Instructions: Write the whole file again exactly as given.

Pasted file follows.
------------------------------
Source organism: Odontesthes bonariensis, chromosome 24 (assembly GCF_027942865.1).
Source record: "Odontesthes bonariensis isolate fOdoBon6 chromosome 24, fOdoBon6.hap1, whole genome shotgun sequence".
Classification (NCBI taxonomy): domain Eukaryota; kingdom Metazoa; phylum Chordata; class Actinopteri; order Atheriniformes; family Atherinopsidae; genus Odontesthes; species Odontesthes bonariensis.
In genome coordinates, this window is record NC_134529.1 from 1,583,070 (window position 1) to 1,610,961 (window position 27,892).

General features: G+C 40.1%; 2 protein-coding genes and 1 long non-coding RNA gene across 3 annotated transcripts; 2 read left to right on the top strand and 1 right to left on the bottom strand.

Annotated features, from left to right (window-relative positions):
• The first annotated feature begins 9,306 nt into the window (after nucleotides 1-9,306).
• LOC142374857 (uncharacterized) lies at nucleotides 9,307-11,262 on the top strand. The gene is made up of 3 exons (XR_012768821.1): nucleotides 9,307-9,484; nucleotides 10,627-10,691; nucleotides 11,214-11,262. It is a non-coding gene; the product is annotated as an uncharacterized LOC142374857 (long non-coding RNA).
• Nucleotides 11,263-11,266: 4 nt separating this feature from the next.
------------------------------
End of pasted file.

Source organism: Odontesthes bonariensis, chromosome 24 (assembly GCF_027942865.1).
Source record: "Odontesthes bonariensis isolate fOdoBon6 chromosome 24, fOdoBon6.hap1, whole genome shotgun sequence".
Classification (NCBI taxonomy): domain Eukaryota; kingdom Metazoa; phylum Chordata; class Actinopteri; order Atheriniformes; family Atherinopsidae; genus Odontesthes; species Odontesthes bonariensis.
In genome coordinates, this window is record NC_134529.1 from 1,583,070 (window position 1) to 1,610,961 (window position 27,892).

General features: G+C 40.1%; 2 protein-coding genes and 1 long non-coding RNA gene across 3 annotated transcripts; 2 read left to right on the top strand and 1 right to left on the bottom strand.

Annotated features, from left to right (window-relative positions):
• The first annotated feature begins 9,306 nt into the window (after nucleotides 1-9,306).
• LOC142374857 (uncharacterized) lies at nucleotides 9,307-11,262 on the top strand. The gene is made up of 3 exons (XR_012768821.1): nucleotides 9,307-9,484; nucleotides 10,627-10,691; nucleotides 11,214-11,262. It is a non-coding gene; the product is annotated as an uncharacterized LOC142374857 (long non-coding RNA).
• Nucleotides 11,263-11,266: 4 nt separating this feature from the next.